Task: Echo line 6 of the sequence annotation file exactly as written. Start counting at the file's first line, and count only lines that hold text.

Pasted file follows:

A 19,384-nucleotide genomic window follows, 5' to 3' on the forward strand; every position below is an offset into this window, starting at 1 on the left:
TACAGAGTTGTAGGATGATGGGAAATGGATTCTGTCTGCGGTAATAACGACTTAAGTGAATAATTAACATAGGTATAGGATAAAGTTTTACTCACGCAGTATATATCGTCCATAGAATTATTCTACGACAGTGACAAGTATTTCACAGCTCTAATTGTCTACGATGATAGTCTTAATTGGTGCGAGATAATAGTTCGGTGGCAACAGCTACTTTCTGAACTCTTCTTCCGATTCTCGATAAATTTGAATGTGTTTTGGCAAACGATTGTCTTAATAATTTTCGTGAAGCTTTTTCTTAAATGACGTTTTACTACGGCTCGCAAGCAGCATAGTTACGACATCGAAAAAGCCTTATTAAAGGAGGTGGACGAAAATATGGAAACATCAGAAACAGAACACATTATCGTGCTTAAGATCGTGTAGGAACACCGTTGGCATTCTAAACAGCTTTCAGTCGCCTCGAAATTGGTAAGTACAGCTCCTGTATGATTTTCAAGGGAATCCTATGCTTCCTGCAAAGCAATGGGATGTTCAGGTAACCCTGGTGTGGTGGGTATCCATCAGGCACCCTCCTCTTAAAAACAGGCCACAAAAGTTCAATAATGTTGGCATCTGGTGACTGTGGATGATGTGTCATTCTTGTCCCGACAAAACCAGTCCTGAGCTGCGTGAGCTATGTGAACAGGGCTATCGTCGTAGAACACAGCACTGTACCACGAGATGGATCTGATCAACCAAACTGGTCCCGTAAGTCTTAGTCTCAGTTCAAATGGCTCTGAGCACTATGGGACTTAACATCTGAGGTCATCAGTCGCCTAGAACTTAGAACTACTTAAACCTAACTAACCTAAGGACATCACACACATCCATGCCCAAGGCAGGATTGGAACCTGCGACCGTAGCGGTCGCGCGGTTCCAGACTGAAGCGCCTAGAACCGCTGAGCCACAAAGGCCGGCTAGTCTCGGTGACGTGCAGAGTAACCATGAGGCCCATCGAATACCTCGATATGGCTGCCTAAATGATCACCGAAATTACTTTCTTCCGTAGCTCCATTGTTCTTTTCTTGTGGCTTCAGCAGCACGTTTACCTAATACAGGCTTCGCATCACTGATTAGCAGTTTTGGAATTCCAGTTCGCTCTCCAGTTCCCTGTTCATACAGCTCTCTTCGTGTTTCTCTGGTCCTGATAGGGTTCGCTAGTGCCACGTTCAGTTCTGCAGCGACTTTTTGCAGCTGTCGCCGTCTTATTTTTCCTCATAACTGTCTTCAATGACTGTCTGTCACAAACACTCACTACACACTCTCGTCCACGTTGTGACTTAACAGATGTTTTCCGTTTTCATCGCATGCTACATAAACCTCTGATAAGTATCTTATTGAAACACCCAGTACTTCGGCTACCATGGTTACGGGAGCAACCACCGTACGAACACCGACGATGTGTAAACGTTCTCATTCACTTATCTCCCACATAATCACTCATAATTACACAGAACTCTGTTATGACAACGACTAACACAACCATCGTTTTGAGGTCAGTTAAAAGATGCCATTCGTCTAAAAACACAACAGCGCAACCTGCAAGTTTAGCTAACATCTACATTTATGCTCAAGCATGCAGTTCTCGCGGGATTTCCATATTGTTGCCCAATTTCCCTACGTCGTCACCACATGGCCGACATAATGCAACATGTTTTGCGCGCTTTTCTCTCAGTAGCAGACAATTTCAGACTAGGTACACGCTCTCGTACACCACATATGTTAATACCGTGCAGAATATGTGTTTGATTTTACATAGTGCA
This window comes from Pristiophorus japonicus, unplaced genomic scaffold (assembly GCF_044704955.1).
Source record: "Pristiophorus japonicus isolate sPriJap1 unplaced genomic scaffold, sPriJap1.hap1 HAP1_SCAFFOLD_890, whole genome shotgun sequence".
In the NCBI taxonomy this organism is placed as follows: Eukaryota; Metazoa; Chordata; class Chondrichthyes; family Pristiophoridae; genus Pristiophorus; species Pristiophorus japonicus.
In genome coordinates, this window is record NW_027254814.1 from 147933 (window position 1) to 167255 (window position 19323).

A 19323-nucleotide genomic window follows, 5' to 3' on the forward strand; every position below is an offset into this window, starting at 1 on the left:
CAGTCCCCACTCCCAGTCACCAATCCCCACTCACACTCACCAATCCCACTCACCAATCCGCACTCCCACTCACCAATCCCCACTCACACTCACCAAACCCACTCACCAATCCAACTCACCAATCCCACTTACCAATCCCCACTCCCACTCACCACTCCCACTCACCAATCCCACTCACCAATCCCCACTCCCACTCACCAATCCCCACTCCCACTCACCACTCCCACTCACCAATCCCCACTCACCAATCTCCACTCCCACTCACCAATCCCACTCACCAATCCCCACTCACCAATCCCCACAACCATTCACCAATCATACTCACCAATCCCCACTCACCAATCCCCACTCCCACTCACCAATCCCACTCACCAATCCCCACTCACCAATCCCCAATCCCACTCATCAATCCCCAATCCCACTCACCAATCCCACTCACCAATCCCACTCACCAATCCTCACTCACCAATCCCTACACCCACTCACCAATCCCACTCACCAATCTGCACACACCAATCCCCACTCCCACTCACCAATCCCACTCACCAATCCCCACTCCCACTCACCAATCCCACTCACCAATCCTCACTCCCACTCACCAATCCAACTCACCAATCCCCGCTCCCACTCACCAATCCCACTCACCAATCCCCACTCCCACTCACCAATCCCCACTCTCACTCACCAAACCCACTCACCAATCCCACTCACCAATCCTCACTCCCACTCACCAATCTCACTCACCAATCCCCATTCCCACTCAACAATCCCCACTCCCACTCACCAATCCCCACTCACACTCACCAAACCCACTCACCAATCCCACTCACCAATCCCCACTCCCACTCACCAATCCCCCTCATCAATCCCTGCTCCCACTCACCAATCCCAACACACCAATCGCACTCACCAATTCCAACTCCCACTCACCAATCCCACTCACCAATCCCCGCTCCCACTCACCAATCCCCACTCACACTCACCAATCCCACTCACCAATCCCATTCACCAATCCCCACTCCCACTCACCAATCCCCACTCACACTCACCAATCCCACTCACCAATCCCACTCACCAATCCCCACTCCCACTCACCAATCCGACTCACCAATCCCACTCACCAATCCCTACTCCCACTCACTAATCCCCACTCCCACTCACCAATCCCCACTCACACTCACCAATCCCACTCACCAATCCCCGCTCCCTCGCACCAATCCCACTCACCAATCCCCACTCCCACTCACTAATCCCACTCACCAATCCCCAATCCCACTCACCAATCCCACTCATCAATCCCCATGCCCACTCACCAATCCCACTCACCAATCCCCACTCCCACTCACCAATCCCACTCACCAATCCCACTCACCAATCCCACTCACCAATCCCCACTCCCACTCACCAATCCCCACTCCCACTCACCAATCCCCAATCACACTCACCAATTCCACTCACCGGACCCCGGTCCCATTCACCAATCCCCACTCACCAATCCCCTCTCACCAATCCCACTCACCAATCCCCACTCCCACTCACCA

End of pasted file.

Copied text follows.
In genome coordinates, this window is record NW_027254814.1 from 147933 (window position 1) to 167255 (window position 19323).